Oct 23: Advances in Our Understanding of ME/CFS and the Impact of Long Covid

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ljimbo423

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From the summary Rebeccare posted above-

Ian Lipkin

Dr. Ian Lipkin, the next speaker, agreed and said that he also saw sex-specific and age-specific differences in his results. Throughout the talk, he emphasized that ME/CFS is likely a very heterogeneous condition.

Much of Dr. Lipkin’s research focuses on the microbiology of ME/CFS. He has found, for example, that ME/CFS patients have more bacteria in their feces than healthy controls and that there are differences in the types of bacteria in the gut.

Butyrate-producing bacteria, for example, were decreased which, according to Dr. Lipkin, might provide a rationale for clinical trials of prebiotics or probiotics.


He also explained how his research team uses stressors in ME/CFS research because these might amplify abnormalities which makes them easier to detect.

One slide reported that ME/CFS patients displayed a heightened inflammatory response after exposure to extracts of Candida or bacteria. This response was higher in women and particularly in those older than 45.
 

ljimbo423

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This quote is about EBV reactivation-

EBV reactivation

Somebody asked about Epstein Barr Virus (EBV) reactivation in ME/CFS patients. Dr. Hanson said that they tested this in 105 patients but didn’t find evidence of this.

Dr. Lipkin added that his team did PCR-testing but that there was no difference between patients and controls. Others stressed that even if there are signs of reactivation, it is difficult to determine if this is pathogenic or not.

Dr. Bateman, for example, said that reactivation is also found in astronauts after a space flight even if it doesn’t lead to disease.
 
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I'm helping to fix up the captions for the videos, so I'm very slowly watching them and trying to understand!

Dr. Nath's talk was about the NIH Intramural Study of ME/CFS, in which 17 people with ME/CFS as well as healthy controls were studied in great depth. Here are three of the most interesting things I got out of Dr. Nath's talk (nothing terribly surprising, but still interesting)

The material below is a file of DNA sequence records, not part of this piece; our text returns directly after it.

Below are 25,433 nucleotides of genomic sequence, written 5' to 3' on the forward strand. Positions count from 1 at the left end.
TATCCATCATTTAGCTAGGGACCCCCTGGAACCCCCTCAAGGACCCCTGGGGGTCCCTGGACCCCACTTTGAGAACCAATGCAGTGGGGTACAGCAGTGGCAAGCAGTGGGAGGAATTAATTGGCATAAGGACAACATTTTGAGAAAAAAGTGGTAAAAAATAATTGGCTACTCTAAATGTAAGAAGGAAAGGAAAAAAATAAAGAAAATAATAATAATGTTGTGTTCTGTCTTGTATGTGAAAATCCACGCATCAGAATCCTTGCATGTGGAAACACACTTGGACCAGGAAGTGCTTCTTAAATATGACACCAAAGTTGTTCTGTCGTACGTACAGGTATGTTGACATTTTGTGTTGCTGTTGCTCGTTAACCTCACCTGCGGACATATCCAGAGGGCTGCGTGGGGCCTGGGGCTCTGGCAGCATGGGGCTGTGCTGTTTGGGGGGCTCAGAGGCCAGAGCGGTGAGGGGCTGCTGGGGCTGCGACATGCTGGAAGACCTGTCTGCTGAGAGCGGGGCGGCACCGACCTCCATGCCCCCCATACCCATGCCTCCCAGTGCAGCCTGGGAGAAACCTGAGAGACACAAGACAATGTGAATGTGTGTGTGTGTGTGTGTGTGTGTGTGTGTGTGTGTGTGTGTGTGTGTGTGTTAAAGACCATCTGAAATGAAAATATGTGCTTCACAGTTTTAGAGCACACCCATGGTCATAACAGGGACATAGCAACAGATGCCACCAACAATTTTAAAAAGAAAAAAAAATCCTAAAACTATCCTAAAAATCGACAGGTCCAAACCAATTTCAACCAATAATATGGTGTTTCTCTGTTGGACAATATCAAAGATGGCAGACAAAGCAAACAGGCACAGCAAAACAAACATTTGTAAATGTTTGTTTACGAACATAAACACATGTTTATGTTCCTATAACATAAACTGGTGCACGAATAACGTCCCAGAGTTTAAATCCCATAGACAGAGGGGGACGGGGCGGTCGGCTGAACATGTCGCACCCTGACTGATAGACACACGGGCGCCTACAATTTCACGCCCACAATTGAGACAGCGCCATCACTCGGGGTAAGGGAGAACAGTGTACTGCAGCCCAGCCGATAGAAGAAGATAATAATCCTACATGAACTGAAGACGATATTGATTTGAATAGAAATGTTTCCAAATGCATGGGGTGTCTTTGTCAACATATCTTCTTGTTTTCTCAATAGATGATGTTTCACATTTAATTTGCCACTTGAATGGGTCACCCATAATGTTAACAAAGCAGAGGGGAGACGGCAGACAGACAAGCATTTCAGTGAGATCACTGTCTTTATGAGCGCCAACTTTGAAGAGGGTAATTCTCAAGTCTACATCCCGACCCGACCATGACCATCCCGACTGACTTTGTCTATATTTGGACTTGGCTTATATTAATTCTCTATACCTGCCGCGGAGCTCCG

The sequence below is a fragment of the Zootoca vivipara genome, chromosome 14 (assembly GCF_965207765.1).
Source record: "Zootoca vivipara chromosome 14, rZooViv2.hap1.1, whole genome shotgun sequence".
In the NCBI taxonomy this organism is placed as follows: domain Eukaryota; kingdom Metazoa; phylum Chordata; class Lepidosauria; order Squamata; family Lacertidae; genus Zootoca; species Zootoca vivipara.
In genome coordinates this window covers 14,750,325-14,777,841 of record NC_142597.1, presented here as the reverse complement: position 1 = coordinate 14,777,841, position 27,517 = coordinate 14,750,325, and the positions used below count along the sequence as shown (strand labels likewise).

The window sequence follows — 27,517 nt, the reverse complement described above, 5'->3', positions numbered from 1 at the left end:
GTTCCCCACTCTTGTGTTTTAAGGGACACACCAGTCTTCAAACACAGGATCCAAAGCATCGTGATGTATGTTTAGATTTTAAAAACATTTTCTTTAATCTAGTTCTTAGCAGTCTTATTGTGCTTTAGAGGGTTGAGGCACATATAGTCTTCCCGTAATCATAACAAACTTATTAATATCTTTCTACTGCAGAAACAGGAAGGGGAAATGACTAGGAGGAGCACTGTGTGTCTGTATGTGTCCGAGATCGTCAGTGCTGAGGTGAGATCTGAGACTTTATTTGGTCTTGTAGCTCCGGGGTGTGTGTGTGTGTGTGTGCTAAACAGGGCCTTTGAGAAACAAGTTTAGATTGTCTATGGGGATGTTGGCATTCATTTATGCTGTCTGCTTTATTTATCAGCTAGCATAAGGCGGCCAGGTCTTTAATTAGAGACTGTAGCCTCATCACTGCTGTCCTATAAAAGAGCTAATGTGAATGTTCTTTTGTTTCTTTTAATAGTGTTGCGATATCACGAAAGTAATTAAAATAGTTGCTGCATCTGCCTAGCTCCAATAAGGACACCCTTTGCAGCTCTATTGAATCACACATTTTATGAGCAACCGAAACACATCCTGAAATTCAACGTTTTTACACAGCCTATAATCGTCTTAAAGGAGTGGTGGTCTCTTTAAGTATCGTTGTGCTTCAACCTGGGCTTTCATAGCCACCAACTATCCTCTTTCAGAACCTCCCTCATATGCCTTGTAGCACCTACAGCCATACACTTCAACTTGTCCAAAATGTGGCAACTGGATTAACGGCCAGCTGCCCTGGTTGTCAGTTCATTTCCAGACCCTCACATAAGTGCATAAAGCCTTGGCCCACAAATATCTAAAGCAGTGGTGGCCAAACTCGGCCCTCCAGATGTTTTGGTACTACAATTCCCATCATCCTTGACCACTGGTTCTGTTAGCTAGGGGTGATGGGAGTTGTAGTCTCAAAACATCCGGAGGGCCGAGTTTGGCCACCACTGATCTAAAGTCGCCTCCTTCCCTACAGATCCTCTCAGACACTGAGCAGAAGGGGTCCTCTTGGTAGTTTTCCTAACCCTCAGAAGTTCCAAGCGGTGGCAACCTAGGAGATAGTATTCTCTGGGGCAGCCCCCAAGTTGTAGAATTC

• There are differences between people with ME/CFS and healthy controls during exercise testing that suggest metabolic inefficiency
  • There are abnormalities in the mitochondrial function of people with ME/CFS after exercising
  • There was surprisingly large difference between men and women found when immune dysfunction was analyzed (he didn't mention this during the talk, but when asked about the most surprising finding afterward this was his answer--I would be interested to hear more about this in the future)
 
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Dr. Lipkin's talk was also about differences between people with ME/CFS and healthy controls that he found after analyzing blood, saliva, and fecal samples.

Some interesting findings included:
  • In spite of higher overall levels of gut bacteria in people with ME/CFS, there are low levels of butyrate-producing gut bacteria. Butyrate is anti-inflammatory, supports GI motility, and controls the intestinal barrier.
  • There were increases in specific types of B-cells that would be seen in an infection or autoimmune phenomenon.
  • There was increased citric acid in blood of ME/CFS patients after exercise, indicating problems with energy metabolism.


I was particularly interested in some of the ideas he had for future studies, including:
  • Looking at whether prebiotics or probiotics would help increase butyrate-producing gut bacteria and improve symptoms
  • Trying to identify if a subset of people have had difficult-to-pinpoint herpes viral infections and whether anti-virals may help them
  • Using existing drugs, and perhaps genetic methods such as CRISPR, to modify abnormal metabolomic pathways

 

RYO

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Has anyone heard whether Dr Nath’s group is close to publishing their findings in detail? I thought their goal was for the fall of 2021?